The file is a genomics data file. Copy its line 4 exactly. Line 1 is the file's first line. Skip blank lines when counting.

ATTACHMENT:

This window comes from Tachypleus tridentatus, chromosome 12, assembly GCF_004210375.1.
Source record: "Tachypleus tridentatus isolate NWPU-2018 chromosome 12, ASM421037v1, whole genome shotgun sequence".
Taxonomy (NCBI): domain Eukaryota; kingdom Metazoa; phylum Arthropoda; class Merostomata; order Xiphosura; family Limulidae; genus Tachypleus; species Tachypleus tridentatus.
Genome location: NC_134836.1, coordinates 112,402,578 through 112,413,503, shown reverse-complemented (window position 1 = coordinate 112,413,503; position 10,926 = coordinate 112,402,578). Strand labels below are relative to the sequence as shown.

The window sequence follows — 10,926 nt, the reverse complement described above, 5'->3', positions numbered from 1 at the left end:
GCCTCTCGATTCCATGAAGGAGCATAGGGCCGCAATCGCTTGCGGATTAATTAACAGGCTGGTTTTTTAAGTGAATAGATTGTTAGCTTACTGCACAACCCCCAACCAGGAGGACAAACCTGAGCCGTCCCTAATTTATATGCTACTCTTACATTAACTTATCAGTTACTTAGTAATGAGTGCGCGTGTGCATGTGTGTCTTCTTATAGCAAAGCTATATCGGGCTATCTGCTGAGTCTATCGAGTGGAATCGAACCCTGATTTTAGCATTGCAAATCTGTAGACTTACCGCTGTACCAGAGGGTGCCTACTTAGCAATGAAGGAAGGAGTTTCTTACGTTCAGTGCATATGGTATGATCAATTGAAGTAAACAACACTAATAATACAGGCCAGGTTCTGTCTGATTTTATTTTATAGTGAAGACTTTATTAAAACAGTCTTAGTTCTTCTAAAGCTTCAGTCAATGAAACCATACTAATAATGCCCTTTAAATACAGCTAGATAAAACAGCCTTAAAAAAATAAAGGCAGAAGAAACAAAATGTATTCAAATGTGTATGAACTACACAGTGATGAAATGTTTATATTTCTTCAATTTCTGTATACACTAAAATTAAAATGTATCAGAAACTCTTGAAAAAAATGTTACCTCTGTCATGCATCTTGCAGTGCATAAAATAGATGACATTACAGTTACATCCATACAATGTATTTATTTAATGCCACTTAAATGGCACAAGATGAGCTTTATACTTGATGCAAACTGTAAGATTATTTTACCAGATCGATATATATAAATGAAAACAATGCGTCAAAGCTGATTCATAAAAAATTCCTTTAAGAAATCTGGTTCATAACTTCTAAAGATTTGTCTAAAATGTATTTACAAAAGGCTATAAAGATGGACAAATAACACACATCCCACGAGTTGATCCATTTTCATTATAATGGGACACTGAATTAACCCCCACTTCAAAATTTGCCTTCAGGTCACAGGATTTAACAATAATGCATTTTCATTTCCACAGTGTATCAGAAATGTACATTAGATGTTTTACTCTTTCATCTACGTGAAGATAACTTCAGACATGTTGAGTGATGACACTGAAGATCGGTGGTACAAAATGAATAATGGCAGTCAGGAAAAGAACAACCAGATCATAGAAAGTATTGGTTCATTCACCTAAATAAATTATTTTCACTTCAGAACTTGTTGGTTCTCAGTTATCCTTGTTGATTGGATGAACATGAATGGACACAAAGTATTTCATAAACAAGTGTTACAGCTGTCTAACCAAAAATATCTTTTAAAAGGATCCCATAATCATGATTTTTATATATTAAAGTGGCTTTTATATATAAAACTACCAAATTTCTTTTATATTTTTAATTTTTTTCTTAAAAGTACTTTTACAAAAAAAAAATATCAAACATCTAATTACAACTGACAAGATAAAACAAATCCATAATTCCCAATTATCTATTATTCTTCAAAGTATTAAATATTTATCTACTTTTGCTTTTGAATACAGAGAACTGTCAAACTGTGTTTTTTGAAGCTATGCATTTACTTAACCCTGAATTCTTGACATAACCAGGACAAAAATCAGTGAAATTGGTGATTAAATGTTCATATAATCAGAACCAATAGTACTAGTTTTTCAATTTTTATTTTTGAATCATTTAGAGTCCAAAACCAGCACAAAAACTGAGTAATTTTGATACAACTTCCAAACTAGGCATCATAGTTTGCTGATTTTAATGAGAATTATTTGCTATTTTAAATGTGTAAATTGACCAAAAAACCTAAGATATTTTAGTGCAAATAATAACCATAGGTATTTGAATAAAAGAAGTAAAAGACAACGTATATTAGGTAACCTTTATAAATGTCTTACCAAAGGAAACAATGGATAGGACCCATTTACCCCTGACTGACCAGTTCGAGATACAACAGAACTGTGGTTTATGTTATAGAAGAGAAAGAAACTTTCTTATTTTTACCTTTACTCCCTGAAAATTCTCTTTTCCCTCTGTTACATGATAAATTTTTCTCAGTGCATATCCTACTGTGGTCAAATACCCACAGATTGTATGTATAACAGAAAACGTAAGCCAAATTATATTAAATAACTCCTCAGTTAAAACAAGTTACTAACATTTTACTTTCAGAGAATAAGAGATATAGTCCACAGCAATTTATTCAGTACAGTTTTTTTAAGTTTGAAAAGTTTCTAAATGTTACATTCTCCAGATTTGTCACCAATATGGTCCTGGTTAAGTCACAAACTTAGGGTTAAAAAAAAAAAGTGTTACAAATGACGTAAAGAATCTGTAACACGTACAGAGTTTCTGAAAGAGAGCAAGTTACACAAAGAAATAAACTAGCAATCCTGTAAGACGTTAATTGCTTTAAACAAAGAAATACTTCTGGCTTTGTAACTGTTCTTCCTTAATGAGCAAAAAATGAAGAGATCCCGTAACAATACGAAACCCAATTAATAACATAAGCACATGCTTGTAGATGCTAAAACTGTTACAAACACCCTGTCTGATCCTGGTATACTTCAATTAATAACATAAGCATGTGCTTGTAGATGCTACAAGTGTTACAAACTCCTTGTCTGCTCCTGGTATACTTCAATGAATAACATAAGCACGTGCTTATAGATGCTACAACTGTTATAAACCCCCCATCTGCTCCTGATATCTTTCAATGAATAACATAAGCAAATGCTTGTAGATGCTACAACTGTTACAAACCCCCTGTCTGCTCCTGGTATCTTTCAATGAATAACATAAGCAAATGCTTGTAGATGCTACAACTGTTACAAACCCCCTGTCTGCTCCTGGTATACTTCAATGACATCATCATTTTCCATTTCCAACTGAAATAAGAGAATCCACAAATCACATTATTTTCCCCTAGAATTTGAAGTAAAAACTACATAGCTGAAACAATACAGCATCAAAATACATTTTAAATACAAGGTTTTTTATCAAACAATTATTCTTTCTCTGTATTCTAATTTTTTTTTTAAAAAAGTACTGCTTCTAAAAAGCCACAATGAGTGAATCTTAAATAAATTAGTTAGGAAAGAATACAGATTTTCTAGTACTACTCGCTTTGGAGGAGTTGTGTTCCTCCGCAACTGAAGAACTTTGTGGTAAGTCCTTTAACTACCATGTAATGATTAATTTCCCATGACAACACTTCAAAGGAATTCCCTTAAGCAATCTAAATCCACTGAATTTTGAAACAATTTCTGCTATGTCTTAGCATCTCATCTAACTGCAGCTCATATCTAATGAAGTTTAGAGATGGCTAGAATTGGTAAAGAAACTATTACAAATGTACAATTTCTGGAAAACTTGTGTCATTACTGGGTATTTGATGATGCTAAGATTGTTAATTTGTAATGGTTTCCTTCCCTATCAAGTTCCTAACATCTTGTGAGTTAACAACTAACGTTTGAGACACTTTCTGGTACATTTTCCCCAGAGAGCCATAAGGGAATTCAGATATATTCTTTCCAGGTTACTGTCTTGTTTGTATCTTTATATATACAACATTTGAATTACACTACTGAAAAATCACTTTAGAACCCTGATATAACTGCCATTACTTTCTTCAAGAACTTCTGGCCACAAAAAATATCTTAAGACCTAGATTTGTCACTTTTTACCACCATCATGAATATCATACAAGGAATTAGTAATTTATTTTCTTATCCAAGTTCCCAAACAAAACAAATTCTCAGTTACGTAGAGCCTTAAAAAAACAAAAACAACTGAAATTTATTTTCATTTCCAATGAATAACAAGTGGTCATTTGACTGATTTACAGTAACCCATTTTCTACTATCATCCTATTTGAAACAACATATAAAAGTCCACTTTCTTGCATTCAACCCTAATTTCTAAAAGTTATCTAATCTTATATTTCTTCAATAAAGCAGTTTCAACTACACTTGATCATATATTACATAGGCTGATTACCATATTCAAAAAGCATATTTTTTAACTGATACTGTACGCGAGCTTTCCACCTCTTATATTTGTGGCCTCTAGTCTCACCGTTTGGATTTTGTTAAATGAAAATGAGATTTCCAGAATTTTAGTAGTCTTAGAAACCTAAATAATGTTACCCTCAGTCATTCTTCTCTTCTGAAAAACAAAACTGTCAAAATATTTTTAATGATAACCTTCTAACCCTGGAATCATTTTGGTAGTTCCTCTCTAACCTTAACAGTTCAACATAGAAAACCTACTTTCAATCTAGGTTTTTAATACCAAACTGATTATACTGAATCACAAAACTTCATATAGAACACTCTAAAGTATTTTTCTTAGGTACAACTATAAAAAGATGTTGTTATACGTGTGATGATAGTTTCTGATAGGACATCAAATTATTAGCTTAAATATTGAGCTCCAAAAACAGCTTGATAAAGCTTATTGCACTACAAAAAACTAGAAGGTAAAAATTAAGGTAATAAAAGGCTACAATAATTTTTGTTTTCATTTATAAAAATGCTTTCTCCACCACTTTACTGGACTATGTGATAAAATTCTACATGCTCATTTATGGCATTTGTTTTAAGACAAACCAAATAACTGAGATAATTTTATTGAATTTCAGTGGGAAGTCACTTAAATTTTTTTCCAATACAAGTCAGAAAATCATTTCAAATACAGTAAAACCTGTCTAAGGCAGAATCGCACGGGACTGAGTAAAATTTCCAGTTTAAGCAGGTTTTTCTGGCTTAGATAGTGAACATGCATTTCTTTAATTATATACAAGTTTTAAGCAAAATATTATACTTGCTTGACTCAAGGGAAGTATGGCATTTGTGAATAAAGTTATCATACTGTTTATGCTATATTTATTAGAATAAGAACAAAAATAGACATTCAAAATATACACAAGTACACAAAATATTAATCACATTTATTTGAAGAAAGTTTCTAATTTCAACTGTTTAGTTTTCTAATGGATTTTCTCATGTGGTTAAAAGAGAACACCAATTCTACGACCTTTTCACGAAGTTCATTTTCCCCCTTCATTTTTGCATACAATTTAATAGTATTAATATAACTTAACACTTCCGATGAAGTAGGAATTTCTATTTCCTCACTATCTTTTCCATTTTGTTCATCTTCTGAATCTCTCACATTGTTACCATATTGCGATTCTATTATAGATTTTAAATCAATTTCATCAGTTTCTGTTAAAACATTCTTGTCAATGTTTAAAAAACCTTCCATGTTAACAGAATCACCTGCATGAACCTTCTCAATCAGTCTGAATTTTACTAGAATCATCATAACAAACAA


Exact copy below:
Genome location: NC_134836.1, coordinates 112,402,578 through 112,413,503, shown reverse-complemented (window position 1 = coordinate 112,413,503; position 10,926 = coordinate 112,402,578). Strand labels below are relative to the sequence as shown.